And I have way too much to do to be sitting here blogging.
Instead, I leave you with this, which popped up in my Twitter feed yesterday.
“For my new cookbook, I need your recipes for soup as made in a rice cooker. Send to firstname.lastname@example.org, message head SOUP.”
The Twitterer? Roger Ebert.
I’m so sending him a book.
UPDATE! Not so mysterious after all. Ebert has been working on this since 2008. Somehow I missed this wonderful piece, from November of that year, on the many uses of the magical rice cooker. This one line alone is immensely moving, succinct, and life affirming:
“To be sure, health problems now prevent me from eating. That has not discouraged my cooking. Now cooking is an exercise more pure, freed of biological compulsion.”
A few other notes:
One: I am reminded yet again what a terrific writer he is, back and better than ever in the last few years since cancer and surgery cost him his audible voice. With his blog he has untethered himself from film criticism and is just on FIRE. Read this, on Bill O’Reilly and bullies, or this, on the longlost O’Rourke’s.
Two: Last night, as soup night wound down, my friend Liz and I sung Ebert’s praises to our friends, and wondered aloud about this rice cooker book. Why is a man who’s been on a g-tube for the last 3 (?) years — and barring medical miracles will be for the rest of his life — writing a cookbook? What is his relationship to food at this point? Is it all some sort of intellectual game? Last night at 11:38 PM, Ebert posted this on his blog. Spooky.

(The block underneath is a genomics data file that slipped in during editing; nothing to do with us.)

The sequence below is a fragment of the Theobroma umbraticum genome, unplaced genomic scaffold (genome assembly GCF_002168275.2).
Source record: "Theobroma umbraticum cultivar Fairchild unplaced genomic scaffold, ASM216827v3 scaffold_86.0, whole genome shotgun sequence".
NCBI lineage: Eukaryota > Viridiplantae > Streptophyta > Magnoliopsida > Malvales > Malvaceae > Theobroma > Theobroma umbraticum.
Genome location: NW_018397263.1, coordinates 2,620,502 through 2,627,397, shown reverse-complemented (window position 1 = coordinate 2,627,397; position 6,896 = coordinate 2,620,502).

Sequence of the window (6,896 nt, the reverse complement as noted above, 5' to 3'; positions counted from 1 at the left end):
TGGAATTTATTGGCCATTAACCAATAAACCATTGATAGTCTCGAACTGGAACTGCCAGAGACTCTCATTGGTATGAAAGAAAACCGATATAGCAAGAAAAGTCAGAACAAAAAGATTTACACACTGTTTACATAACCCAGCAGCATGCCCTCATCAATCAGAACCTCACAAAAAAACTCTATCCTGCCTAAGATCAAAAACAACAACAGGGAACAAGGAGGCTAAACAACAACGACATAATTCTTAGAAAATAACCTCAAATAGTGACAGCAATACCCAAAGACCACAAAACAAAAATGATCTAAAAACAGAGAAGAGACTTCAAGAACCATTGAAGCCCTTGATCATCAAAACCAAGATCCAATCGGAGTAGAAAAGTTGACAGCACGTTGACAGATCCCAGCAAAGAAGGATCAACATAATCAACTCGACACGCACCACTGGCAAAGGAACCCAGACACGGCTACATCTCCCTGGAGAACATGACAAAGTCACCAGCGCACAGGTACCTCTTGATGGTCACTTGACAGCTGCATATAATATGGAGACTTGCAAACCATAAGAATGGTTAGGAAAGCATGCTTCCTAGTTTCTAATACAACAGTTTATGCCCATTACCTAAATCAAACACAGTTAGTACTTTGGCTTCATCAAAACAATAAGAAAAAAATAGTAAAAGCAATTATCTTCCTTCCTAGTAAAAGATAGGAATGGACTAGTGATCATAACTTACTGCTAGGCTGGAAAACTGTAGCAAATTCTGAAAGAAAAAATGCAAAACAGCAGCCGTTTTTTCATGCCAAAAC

Three: “Nil by Mouth,” the piece he posted last night, is a lovely, honest bit of writing on what he has lost and, more notably, what he has not, and on the importance of dining as a social act. He writes that he doesn’t miss eating, per se. “What I miss is the society. Lunch and dinner are the two occasions when we most easily meet with friends and family. They’re the first way we experience places far from home. Where we sit to regard the passing parade. How we learn indirectly of other cultures. When we feel good together. Meals are when we get a lot of our talking done — probably most of our recreational talking. That’s what I miss. Because I can’t speak that’s’s another turn of the blade”
Four: He is, of course, absolutely correct to note that the tuna melt is the means by which one takes the measure of a diner. Holla!
Tags: Roger Ebert